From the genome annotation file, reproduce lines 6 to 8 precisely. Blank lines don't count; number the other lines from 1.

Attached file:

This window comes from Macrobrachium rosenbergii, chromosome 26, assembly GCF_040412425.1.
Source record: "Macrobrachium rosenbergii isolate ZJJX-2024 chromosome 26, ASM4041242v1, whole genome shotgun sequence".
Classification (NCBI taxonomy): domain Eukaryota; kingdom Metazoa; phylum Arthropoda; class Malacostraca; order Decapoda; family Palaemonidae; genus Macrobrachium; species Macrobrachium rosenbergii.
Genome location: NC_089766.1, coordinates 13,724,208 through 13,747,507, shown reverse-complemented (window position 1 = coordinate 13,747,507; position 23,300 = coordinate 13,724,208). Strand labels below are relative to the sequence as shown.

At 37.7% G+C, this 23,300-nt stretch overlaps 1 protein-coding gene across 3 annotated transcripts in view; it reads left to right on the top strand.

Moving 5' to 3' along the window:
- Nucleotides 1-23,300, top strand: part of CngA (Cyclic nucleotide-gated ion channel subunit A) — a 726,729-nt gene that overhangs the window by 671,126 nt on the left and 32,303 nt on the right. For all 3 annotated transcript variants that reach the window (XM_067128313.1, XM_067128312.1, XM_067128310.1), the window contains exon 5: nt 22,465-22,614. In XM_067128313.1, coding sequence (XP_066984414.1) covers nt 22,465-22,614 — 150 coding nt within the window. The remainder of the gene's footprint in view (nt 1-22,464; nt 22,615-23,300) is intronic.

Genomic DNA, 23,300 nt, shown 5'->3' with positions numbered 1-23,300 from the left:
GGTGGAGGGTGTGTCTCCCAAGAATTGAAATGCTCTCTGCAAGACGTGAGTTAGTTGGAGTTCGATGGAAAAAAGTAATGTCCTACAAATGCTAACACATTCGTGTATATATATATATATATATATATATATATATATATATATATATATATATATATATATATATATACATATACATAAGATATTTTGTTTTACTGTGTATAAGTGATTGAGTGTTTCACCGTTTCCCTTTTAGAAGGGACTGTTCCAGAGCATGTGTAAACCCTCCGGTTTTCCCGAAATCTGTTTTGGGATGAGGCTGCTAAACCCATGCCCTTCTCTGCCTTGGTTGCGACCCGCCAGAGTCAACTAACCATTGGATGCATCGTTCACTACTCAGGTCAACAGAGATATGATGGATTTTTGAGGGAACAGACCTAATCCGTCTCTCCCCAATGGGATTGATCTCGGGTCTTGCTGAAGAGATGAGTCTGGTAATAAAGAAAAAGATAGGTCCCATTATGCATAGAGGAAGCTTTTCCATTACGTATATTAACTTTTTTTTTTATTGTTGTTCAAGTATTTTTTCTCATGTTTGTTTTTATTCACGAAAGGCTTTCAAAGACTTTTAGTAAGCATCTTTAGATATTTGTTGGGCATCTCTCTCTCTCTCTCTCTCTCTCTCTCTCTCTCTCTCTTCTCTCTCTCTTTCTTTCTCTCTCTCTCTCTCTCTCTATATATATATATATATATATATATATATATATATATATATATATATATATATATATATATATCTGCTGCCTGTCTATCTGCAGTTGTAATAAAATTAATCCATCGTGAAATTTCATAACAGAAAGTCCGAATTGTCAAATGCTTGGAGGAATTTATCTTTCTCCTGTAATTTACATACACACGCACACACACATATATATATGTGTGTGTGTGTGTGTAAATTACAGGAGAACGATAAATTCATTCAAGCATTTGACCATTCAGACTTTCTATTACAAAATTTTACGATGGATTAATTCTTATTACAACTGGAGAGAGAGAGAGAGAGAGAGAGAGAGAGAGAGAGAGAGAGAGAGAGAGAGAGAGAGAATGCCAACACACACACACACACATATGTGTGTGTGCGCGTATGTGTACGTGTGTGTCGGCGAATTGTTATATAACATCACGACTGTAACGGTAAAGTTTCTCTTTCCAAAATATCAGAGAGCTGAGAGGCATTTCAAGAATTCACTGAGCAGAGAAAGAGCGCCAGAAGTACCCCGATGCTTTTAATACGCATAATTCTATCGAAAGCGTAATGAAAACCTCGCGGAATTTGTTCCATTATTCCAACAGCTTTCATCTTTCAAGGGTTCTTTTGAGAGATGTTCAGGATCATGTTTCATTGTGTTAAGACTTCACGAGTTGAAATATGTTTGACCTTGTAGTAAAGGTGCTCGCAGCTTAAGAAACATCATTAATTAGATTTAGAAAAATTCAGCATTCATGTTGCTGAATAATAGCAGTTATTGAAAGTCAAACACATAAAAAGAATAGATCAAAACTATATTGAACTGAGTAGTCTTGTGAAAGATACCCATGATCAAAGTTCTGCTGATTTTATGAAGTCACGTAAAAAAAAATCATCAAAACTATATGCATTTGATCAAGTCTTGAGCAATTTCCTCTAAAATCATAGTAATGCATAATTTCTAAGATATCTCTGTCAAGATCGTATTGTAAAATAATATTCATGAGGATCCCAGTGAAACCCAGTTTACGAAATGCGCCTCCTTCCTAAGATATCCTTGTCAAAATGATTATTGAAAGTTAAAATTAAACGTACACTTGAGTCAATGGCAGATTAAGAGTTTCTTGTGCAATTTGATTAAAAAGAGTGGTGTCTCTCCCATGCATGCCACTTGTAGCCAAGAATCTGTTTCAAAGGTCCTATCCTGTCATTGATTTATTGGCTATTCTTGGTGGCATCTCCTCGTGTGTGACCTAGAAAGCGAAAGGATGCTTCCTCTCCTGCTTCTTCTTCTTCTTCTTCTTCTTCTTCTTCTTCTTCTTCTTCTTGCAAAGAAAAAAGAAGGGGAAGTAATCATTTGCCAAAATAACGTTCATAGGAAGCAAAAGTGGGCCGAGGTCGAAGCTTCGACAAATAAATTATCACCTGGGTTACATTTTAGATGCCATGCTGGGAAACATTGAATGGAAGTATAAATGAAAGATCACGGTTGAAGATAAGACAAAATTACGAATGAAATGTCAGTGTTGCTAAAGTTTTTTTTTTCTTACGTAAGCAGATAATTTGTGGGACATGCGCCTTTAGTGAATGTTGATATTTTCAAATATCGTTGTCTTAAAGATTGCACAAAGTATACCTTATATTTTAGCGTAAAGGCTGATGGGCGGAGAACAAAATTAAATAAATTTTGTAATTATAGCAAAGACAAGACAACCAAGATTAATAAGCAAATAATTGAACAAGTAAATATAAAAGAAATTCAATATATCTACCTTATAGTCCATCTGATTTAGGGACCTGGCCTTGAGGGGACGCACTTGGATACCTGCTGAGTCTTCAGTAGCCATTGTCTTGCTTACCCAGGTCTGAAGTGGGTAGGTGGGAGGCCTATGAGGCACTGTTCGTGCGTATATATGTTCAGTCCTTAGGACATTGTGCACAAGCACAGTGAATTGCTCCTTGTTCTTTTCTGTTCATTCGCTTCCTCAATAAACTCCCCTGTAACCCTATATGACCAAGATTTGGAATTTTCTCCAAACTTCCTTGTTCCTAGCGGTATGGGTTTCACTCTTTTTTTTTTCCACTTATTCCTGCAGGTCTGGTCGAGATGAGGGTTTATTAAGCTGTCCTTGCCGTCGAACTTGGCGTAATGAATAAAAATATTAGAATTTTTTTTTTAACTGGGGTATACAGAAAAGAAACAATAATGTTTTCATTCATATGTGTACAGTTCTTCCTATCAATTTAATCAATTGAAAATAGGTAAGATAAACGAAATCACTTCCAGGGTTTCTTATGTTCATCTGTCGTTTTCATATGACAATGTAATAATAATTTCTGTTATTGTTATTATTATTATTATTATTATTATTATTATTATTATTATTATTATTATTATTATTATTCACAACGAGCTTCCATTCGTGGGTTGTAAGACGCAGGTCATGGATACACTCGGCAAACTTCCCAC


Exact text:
Moving 5' to 3' along the window:
- Nucleotides 1-23,300, top strand: part of CngA (Cyclic nucleotide-gated ion channel subunit A) — a 726,729-nt gene that overhangs the window by 671,126 nt on the left and 32,303 nt on the right. For all 3 annotated transcript variants that reach the window (XM_067128313.1, XM_067128312.1, XM_067128310.1), the window contains exon 5: nt 22,465-22,614. In XM_067128313.1, coding sequence (XP_066984414.1) covers nt 22,465-22,614 — 150 coding nt within the window. The remainder of the gene's footprint in view (nt 1-22,464; nt 22,615-23,300) is intronic.

Genomic DNA, 23,300 nt, shown 5'->3' with positions numbered 1-23,300 from the left: